Film: “Gold”; Director: Reema Kagti; Cast: Akshay Kumar, Farhan Akhtar, Abdul Quadir Amin, Mouni Roy, Vinit Kumar Singh, Amit Sadh; Rating: **1/2
“Dreams should not die, and one should not lose hope,” this is the underlying message of Gold, the film designed as a patriotic biopic. It is the story of how India won its first Olympic Gold medal for Hockey, post-Independence in the summer of 1948 in London.
Narrated in a linear manner, from the point-of-view of Tapan Das (Akshay Kumar) — the hockey team’s manager — the film begins in Berlin 1936 when India won its third Gold medal for British occupied India.
While the Indians won the finals, it is the British flag that unfurls and the British Occupied India Anthem that is played at the awards giving ceremony.
With the nation’s freedom struggle in the backdrop and the pain of not hearing one’s national anthem being played, it sows the seed to aspire for “Golda” for free India. How Tapan Das manages to put up a team and succeed in his endeavour, forms the crux of the tale.
This period drama, though well-captured, is over-fictionalised and peppered with internal politics, tension between players, a romance angle and unwarranted songs that makes the tale seem staid, run-of-the-mill, far-fetched and fictitious.
There are some beautiful game moments though, that spur you to cheer the Indian team. While the India-Pakistan relationship is beautifully handled, the playing of the national anthem at the end seems extremely forced. This makes the plot seem one-dimensionally patriotic.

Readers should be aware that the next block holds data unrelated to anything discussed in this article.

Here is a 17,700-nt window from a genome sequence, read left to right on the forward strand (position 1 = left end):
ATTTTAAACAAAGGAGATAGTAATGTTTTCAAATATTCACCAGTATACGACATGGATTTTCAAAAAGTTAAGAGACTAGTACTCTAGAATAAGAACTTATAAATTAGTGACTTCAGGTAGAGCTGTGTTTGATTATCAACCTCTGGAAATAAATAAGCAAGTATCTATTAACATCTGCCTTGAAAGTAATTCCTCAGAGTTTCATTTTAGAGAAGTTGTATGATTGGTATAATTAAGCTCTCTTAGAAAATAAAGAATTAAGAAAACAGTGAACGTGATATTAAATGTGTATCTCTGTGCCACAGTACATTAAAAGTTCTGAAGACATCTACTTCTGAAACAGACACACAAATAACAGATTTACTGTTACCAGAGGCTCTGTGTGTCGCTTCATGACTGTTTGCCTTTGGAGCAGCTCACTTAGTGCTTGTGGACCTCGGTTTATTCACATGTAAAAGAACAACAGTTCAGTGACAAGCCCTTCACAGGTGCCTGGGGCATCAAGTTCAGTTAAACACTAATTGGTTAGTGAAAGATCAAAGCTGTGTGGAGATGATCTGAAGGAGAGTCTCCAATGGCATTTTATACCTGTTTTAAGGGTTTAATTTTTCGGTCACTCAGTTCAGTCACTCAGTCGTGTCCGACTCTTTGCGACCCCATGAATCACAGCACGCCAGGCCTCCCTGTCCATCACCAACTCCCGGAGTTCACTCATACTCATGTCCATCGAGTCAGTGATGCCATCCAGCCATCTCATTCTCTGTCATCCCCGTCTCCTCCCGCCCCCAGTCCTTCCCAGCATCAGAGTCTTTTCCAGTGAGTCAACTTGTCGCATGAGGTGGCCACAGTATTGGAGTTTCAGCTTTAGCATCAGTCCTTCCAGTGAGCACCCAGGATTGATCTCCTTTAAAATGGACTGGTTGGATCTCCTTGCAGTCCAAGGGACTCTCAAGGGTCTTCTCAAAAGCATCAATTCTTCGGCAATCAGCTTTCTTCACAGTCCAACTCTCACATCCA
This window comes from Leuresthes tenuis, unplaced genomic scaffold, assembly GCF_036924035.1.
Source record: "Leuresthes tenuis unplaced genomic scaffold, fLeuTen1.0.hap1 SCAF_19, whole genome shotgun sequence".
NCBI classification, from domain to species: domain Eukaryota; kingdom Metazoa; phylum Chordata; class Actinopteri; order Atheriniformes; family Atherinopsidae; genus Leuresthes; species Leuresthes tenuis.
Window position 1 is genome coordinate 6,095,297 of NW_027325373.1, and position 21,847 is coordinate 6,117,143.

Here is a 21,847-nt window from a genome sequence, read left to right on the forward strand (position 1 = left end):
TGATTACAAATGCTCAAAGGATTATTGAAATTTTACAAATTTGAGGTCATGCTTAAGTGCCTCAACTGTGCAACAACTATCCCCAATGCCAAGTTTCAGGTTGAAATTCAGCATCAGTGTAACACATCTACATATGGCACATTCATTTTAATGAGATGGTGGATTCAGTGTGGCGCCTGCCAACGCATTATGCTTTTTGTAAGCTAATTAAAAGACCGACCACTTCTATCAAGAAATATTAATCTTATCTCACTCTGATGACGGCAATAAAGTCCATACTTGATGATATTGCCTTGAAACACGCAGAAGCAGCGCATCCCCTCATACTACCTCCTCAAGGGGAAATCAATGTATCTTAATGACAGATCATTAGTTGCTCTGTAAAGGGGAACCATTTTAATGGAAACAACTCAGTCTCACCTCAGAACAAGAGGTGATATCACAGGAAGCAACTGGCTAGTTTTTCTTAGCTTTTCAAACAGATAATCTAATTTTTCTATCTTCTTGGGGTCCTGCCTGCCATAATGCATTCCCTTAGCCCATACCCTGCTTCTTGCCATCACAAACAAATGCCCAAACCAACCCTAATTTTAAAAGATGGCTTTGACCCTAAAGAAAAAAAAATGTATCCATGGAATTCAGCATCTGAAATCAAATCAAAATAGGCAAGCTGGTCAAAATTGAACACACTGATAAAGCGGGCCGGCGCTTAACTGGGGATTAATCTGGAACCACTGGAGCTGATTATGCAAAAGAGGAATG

With an inconsistent Bengali diction, Akshay Kumar is over-the-top as Tapan Das the down-and-out, eccentric team manager. Like his character, his performance too seems jaded.
Mouni Roy as his wife Monobina Das is perfunctory in her disposition. There are a few shallow, unconvincing but obligatory scenes between the couple which clearly show that together they lack on-screen chemistry.
The others in the supporting cast are Kunal Kapoor as Samrat, the team Captain of pre-Independence India, Amit Sadh as Raghubir Pratap Singh, the Vice-Captain of the post-Independence team, Vineet Kumar Singh as Imtiaz Shah, the original Captain of the Indian team who migrates to Pakistan, Sunny Kaushal as Himmat Singh as one of the key players of the team. They all add a distinct flavour to their characters.
The background score by Sachin-Jigar is inspiring and hits the right notes. The tune of the title song – “Hum saab ko harke layenge, ghar layenge gold, gold,” seems like a variant of Lagaan and other patriotic films.
Mounted with ace production values, Alvaro Gultierrez’s cinematography is picture perfect as it captures the era and the performances to perfection. His frames are seamlessly merged with the stock shots by Editor Anand Subaya.
Overall, with an overload of patriotic films in the recent past, “Gold” fails to offer anything exciting.